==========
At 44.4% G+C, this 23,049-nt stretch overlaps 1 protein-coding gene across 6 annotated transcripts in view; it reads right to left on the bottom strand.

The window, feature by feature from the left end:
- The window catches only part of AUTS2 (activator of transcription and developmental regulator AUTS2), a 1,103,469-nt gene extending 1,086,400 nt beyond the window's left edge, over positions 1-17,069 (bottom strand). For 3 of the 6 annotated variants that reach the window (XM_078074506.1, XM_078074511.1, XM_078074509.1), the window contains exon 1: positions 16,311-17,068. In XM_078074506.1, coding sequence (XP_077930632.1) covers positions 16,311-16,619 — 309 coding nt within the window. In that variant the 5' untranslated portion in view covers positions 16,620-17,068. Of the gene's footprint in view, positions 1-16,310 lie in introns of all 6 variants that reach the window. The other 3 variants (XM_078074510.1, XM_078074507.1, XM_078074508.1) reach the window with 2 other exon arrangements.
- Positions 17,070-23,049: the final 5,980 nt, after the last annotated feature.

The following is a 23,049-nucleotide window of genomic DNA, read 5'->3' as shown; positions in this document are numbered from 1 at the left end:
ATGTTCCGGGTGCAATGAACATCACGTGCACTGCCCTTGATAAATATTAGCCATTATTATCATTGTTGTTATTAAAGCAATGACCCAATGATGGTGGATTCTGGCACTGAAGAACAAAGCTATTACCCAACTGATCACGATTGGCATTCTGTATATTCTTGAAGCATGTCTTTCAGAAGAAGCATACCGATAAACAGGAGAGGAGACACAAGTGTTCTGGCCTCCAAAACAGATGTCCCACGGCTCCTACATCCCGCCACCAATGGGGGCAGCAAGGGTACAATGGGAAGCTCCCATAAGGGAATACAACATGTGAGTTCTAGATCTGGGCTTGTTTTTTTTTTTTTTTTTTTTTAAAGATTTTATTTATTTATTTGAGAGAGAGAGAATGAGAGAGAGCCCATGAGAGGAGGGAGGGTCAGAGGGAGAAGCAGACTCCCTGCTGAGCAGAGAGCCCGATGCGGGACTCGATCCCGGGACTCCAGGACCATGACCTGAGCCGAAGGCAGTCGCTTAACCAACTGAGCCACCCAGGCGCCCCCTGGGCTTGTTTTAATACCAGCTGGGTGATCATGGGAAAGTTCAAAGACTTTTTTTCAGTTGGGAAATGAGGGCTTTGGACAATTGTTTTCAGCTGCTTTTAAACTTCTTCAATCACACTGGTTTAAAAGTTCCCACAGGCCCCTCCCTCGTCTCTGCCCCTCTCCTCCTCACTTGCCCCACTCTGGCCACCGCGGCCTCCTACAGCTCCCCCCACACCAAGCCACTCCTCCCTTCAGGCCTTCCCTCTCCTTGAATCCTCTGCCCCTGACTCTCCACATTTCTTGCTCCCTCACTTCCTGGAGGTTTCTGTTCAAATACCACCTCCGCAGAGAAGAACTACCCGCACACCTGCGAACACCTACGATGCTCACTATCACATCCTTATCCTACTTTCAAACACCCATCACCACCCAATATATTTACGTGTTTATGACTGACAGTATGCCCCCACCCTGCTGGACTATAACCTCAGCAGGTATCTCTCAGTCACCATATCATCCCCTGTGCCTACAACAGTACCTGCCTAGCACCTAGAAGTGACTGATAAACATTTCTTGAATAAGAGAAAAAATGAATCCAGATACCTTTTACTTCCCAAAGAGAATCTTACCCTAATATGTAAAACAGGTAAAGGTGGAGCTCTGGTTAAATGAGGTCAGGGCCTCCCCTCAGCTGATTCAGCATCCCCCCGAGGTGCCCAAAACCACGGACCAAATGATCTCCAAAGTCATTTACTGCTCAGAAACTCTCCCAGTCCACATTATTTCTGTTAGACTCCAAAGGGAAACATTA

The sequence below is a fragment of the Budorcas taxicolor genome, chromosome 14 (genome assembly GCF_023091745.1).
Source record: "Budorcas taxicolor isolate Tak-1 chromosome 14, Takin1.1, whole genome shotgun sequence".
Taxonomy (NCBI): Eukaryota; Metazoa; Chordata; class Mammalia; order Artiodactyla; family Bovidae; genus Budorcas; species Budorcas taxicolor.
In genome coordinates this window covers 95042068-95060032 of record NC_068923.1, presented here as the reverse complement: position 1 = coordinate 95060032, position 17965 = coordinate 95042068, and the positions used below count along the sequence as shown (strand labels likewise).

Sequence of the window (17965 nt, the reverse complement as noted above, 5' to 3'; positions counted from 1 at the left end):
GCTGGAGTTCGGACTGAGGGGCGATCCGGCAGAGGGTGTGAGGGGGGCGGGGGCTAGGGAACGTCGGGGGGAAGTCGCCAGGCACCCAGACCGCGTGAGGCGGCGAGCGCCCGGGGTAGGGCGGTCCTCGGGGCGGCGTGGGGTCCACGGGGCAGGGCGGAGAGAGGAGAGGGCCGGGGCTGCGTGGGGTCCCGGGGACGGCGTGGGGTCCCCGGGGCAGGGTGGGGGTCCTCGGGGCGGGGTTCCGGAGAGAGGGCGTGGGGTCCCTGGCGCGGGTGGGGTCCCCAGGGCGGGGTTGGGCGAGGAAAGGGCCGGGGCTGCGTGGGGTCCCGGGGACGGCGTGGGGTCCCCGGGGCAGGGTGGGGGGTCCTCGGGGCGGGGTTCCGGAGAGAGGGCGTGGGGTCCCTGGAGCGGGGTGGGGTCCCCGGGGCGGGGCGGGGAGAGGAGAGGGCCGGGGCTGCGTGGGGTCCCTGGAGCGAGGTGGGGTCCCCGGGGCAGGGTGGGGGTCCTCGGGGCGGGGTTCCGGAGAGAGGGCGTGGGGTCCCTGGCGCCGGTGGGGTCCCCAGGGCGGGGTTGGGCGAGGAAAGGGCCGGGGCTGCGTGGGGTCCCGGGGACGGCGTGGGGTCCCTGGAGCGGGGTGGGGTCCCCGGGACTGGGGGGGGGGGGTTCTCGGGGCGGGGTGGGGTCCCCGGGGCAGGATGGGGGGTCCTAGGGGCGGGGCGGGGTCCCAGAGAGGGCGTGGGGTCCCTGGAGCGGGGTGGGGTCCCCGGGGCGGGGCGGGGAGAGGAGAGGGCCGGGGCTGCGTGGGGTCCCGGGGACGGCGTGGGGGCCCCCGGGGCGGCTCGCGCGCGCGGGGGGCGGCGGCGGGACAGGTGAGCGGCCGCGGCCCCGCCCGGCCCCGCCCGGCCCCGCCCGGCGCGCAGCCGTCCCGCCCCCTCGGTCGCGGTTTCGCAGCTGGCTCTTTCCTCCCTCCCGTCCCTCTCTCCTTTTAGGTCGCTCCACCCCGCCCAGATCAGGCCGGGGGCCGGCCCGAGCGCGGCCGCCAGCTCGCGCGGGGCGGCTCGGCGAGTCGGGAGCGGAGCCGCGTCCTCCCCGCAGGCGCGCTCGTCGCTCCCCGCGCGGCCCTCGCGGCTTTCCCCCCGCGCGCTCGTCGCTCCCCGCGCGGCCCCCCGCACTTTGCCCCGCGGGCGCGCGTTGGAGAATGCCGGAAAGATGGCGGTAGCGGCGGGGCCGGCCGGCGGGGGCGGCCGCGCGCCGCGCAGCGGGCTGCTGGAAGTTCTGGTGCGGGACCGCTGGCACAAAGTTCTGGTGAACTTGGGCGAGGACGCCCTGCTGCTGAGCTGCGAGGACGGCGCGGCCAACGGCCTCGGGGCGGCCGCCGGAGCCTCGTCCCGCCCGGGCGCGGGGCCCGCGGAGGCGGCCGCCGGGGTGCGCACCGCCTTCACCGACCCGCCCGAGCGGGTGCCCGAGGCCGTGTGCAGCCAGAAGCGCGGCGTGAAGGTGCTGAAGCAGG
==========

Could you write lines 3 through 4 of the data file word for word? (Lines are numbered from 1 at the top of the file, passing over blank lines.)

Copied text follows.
- The window catches only part of AUTS2 (activator of transcription and developmental regulator AUTS2), a 1,103,469-nt gene extending 1,086,400 nt beyond the window's left edge, over positions 1-17,069 (bottom strand). For 3 of the 6 annotated variants that reach the window (XM_078074506.1, XM_078074511.1, XM_078074509.1), the window contains exon 1: positions 16,311-17,068. In XM_078074506.1, coding sequence (XP_077930632.1) covers positions 16,311-16,619 — 309 coding nt within the window. In that variant the 5' untranslated portion in view covers positions 16,620-17,068. Of the gene's footprint in view, positions 1-16,310 lie in introns of all 6 variants that reach the window. The other 3 variants (XM_078074510.1, XM_078074507.1, XM_078074508.1) reach the window with 2 other exon arrangements.
- Positions 17,070-23,049: the final 5,980 nt, after the last annotated feature.